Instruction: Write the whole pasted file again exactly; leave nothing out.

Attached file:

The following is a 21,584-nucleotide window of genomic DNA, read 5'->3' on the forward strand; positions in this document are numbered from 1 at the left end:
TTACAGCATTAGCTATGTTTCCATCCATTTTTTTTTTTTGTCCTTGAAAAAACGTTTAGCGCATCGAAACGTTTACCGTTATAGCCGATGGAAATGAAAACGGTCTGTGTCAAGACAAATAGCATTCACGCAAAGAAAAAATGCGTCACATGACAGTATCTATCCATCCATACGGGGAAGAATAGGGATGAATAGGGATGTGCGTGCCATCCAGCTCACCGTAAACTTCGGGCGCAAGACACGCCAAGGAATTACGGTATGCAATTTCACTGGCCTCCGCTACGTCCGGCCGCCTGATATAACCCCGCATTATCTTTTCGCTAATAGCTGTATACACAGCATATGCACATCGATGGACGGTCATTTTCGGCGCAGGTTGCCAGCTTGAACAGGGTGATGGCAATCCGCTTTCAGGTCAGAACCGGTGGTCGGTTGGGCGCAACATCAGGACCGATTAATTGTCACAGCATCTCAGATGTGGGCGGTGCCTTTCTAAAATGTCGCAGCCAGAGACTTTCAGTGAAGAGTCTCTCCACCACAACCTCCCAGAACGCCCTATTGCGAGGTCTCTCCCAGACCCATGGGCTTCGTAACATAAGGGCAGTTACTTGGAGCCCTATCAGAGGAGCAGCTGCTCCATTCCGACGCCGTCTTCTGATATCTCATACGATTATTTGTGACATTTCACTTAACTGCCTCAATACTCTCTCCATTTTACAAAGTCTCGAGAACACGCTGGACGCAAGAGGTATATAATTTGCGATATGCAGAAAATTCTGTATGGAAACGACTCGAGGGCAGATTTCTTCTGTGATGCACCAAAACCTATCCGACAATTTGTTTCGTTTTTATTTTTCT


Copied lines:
The following is a 21,584-nucleotide window of genomic DNA, read 5'->3' on the forward strand; positions in this document are numbered from 1 at the left end:
TTACAGCATTAGCTATGTTTCCATCCATTTTTTTTTTTTGTCCTTGAAAAAACGTTTAGCGCATCGAAACGTTTACCGTTATAGCCGATGGAAATGAAAACGGTCTGTGTCAAGACAAATAGCATTCACGCAAAGAAAAAATGCGTCACATGACAGTATCTATCCATCCATACGGGGAAGAATAGGGATGAATAGGGATGTGCGTGCCATCCAGCTCACCGTAAACTTCGGGCGCAAGACACGCCAAGGAATTACGGTATGCAATTTCACTGGCCTCCGCTACGTCCGGCCGCCTGATATAACCCCGCATTATCTTTTCGCTAATAGCTGTATACACAGCATATGCACATCGATGGACGGTCATTTTCGGCGCAGGTTGCCAGCTTGAACAGGGTGATGGCAATCCGCTTTCAGGTCAGAACCGGTGGTCGGTTGGGCGCAACATCAGGACCGATTAATTGTCACAGCATCTCAGATGTGGGCGGTGCCTTTCTAAAATGTCGCAGCCAGAGACTTTCAGTGAAGAGTCTCTCCACCACAACCTCCCAGAACGCCCTATTGCGAGGTCTCTCCCAGACCCATGGGCTTCGTAACATAAGGGCAGTTACTTGGAGCCCTATCAGAGGAGCAGCTGCTCCATTCCGACGCCGTCTTCTGATATCTCATACGATTATTTGTGACATTTCACTTAACTGCCTCAATACTCTCTCCATTTTACAAAGTCTCGAGAACACGCTGGACGCAAGAGGTATATAATTTGCGATATGCAGAAAATTCTGTATGGAAACGACTCGAGGGCAGATTTCTTCTGTGATGCACCAAAACCTATCCGACAATTTGTTTCGTTTTTATTTTTCT